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Single-dose pharmacokinetics of orally administered terbinafine in bearded dragons (Pogona vitticeps) and the antifungal susceptibility patterns of Nannizziopsis guarroi

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  • 1 Department of Veterinary Clinical Medicine, College of Veterinary Medicine, University of Illinois at Champaign-Urbana, Urbana, IL
  • | 2 Department of Biomedical and Diagnostic Sciences, College of Veterinary Medicine, University of Tennessee, Knoxville, TN

Abstract

OBJECTIVE

To identify the antifungal susceptibility of Nanniziopsis guarroi isolates and to evaluate the single-dose pharmacokinetics of orally administered terbinafine in bearded dragons.

ANIMALS

8 healthy adult bearded dragons.

PROCEDURES

4 isolates of N guarroi were tested for antifungal susceptibility. A compounded oral solution of terbinafine (25 mg/mL [20 mg/kg]) was given before blood (0.2 mL) was drawn from the ventral tail vein at 0, 4, 8, 12, 24, 48, 72, and 96 hours after administration. Plasma terbinafine concentrations were measured with high-performance liquid chromatography.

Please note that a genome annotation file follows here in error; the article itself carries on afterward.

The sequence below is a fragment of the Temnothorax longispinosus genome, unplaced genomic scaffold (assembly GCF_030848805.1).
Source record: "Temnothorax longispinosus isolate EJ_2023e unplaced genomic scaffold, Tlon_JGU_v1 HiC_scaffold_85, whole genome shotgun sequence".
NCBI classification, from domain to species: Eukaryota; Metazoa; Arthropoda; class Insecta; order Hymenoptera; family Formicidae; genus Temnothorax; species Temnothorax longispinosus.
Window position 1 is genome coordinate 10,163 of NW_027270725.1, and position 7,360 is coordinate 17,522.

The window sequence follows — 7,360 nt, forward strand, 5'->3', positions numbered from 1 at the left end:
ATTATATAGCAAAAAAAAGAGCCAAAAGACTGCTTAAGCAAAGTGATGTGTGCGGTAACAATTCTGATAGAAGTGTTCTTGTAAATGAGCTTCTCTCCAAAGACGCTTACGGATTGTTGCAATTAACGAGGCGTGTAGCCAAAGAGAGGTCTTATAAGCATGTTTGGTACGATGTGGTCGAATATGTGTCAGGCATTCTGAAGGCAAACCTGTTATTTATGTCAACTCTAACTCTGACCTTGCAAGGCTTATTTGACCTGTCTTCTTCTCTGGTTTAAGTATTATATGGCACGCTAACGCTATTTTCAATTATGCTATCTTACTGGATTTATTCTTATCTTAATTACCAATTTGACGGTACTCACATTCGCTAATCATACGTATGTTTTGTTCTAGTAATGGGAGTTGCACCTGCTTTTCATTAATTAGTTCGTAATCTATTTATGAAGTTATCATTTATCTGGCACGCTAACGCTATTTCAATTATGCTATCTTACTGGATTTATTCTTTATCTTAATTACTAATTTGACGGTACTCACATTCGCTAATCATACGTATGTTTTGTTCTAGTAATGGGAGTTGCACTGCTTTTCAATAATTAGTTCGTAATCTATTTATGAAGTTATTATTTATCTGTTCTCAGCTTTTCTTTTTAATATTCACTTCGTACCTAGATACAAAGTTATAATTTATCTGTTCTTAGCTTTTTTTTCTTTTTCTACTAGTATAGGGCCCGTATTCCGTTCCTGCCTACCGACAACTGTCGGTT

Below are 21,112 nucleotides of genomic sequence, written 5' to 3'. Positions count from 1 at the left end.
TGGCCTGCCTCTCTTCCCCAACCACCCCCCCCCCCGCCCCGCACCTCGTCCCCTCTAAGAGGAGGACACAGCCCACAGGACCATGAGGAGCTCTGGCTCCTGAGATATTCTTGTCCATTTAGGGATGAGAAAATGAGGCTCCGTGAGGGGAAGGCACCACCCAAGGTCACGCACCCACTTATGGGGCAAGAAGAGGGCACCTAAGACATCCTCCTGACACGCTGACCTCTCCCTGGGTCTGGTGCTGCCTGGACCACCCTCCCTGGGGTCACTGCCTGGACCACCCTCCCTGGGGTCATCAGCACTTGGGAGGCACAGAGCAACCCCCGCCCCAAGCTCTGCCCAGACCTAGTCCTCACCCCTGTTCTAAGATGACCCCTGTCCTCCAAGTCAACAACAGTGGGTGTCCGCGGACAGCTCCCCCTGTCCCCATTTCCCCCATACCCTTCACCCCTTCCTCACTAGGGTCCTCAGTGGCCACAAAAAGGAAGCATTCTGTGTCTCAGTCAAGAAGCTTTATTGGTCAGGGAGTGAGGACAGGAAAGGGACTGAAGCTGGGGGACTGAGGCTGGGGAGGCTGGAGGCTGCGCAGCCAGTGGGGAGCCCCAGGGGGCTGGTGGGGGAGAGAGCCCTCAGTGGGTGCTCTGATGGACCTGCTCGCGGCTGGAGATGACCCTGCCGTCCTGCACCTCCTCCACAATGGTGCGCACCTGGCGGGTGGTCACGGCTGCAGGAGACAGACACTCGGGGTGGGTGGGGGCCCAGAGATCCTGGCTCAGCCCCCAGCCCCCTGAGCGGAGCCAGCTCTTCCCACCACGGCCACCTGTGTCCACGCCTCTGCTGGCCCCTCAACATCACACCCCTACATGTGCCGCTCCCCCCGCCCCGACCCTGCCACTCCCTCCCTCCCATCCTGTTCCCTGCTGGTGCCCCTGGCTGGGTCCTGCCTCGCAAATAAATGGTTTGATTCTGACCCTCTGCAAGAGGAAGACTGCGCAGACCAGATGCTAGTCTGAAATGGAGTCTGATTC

RESULTS

The antifungal minimum inhibitory concentrations against N guarroi isolates ranged from 4,000 to > 64,000 ng/mL for fluconazole, 125 to 2,000 ng/mL for itraconazole, 125 to 2,000 ng/mL for ketoconazole, 125 to 1,000 ng/mL for posaconazole, 60 to 250 ng/mL for voriconazole, and 15 to 30 ng/mL for terbinafine. The mean ± SD peak plasma terbinafine concentration in bearded dragons was 435 ± 338 ng/mL at 13 ± 4.66 hours after administration. Plasma concentrations remained > 30 ng/mL for > 24 hours in all bearded dragons and for > 48 hours in 6 of 8 bearded dragons. Mean ± SD terminal half-life following oral administration was 21.2 ± 12.40 hours.

CLINICAL RELEVANCE

Antifungal susceptibility data are available for use in clinical decision making. Results indicated that administration of terbinafine (20 mg/kg, PO, q 24 to 48 h) in bearded dragons may be appropriate for the treatment of dermatomycoses caused by N guarroi. Clinical studies are needed to determine the efficacy of such treatment.

Contributor Notes

Corresponding author: Dr. Keller (kak@illinois.edu)